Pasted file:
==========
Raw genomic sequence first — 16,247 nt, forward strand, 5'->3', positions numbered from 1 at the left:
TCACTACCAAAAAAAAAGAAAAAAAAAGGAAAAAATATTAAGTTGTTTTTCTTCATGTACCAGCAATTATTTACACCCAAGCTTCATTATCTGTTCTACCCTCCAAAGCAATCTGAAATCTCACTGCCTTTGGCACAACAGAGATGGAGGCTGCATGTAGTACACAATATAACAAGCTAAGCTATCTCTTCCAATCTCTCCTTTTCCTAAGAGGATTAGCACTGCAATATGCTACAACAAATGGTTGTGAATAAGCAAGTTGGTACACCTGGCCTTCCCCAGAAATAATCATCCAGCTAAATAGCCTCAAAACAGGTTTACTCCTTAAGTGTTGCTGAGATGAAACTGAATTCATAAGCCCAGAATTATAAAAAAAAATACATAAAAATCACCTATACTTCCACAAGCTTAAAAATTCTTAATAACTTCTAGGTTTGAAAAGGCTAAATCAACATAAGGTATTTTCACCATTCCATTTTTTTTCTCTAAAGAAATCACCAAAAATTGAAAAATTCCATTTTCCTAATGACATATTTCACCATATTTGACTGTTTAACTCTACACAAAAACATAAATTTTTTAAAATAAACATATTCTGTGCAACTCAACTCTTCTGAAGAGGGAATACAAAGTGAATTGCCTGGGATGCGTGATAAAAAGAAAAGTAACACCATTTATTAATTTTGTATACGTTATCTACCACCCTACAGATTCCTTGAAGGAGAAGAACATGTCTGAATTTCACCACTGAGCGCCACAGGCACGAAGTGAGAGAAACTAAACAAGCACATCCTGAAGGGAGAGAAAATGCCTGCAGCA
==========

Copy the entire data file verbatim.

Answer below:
Raw genomic sequence first — 16,247 nt, forward strand, 5'->3', positions numbered from 1 at the left:
TCACTACCAAAAAAAAAGAAAAAAAAAGGAAAAAATATTAAGTTGTTTTTCTTCATGTACCAGCAATTATTTACACCCAAGCTTCATTATCTGTTCTACCCTCCAAAGCAATCTGAAATCTCACTGCCTTTGGCACAACAGAGATGGAGGCTGCATGTAGTACACAATATAACAAGCTAAGCTATCTCTTCCAATCTCTCCTTTTCCTAAGAGGATTAGCACTGCAATATGCTACAACAAATGGTTGTGAATAAGCAAGTTGGTACACCTGGCCTTCCCCAGAAATAATCATCCAGCTAAATAGCCTCAAAACAGGTTTACTCCTTAAGTGTTGCTGAGATGAAACTGAATTCATAAGCCCAGAATTATAAAAAAAAATACATAAAAATCACCTATACTTCCACAAGCTTAAAAATTCTTAATAACTTCTAGGTTTGAAAAGGCTAAATCAACATAAGGTATTTTCACCATTCCATTTTTTTTCTCTAAAGAAATCACCAAAAATTGAAAAATTCCATTTTCCTAATGACATATTTCACCATATTTGACTGTTTAACTCTACACAAAAACATAAATTTTTTAAAATAAACATATTCTGTGCAACTCAACTCTTCTGAAGAGGGAATACAAAGTGAATTGCCTGGGATGCGTGATAAAAAGAAAAGTAACACCATTTATTAATTTTGTATACGTTATCTACCACCCTACAGATTCCTTGAAGGAGAAGAACATGTCTGAATTTCACCACTGAGCGCCACAGGCACGAAGTGAGAGAAACTAAACAAGCACATCCTGAAGGGAGAGAAAATGCCTGCAGCA